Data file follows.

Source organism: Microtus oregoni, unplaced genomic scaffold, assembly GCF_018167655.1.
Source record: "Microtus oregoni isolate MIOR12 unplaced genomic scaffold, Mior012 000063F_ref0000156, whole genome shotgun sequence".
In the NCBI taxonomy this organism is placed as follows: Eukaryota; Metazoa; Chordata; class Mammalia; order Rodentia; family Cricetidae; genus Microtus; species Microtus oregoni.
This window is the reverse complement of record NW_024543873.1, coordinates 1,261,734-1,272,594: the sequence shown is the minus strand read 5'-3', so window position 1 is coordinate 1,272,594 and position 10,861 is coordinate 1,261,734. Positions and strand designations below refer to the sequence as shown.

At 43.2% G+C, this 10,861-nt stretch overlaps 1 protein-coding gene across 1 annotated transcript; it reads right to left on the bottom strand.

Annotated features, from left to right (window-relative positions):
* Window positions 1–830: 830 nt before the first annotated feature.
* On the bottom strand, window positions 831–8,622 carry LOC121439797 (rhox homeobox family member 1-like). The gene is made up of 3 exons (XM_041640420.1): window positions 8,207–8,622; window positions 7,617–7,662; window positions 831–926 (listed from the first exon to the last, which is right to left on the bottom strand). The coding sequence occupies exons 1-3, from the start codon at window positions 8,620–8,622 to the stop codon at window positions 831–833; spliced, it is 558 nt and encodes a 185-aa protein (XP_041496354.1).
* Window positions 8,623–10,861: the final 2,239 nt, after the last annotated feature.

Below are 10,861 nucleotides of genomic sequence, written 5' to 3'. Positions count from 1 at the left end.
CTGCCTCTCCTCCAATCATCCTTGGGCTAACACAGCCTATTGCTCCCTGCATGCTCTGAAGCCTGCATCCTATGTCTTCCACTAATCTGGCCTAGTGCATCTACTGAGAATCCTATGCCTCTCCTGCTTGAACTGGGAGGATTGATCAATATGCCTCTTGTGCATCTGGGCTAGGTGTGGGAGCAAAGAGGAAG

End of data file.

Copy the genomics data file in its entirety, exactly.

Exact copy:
Source organism: Microtus oregoni, unplaced genomic scaffold, assembly GCF_018167655.1.
Source record: "Microtus oregoni isolate MIOR12 unplaced genomic scaffold, Mior012 000063F_ref0000156, whole genome shotgun sequence".
In the NCBI taxonomy this organism is placed as follows: Eukaryota; Metazoa; Chordata; class Mammalia; order Rodentia; family Cricetidae; genus Microtus; species Microtus oregoni.
This window is the reverse complement of record NW_024543873.1, coordinates 1,261,734-1,272,594: the sequence shown is the minus strand read 5'-3', so window position 1 is coordinate 1,272,594 and position 10,861 is coordinate 1,261,734. Positions and strand designations below refer to the sequence as shown.

At 43.2% G+C, this 10,861-nt stretch overlaps 1 protein-coding gene across 1 annotated transcript; it reads right to left on the bottom strand.

Annotated features, from left to right (window-relative positions):
* Window positions 1–830: 830 nt before the first annotated feature.
* On the bottom strand, window positions 831–8,622 carry LOC121439797 (rhox homeobox family member 1-like). The gene is made up of 3 exons (XM_041640420.1): window positions 8,207–8,622; window positions 7,617–7,662; window positions 831–926 (listed from the first exon to the last, which is right to left on the bottom strand). The coding sequence occupies exons 1-3, from the start codon at window positions 8,620–8,622 to the stop codon at window positions 831–833; spliced, it is 558 nt and encodes a 185-aa protein (XP_041496354.1).
* Window positions 8,623–10,861: the final 2,239 nt, after the last annotated feature.

Below are 10,861 nucleotides of genomic sequence, written 5' to 3'. Positions count from 1 at the left end.
CTGCCTCTCCTCCAATCATCCTTGGGCTAACACAGCCTATTGCTCCCTGCATGCTCTGAAGCCTGCATCCTATGTCTTCCACTAATCTGGCCTAGTGCATCTACTGAGAATCCTATGCCTCTCCTGCTTGAACTGGGAGGATTGATCAATATGCCTCTTGTGCATCTGGGCTAGGTGTGGGAGCAAAGAGGAAG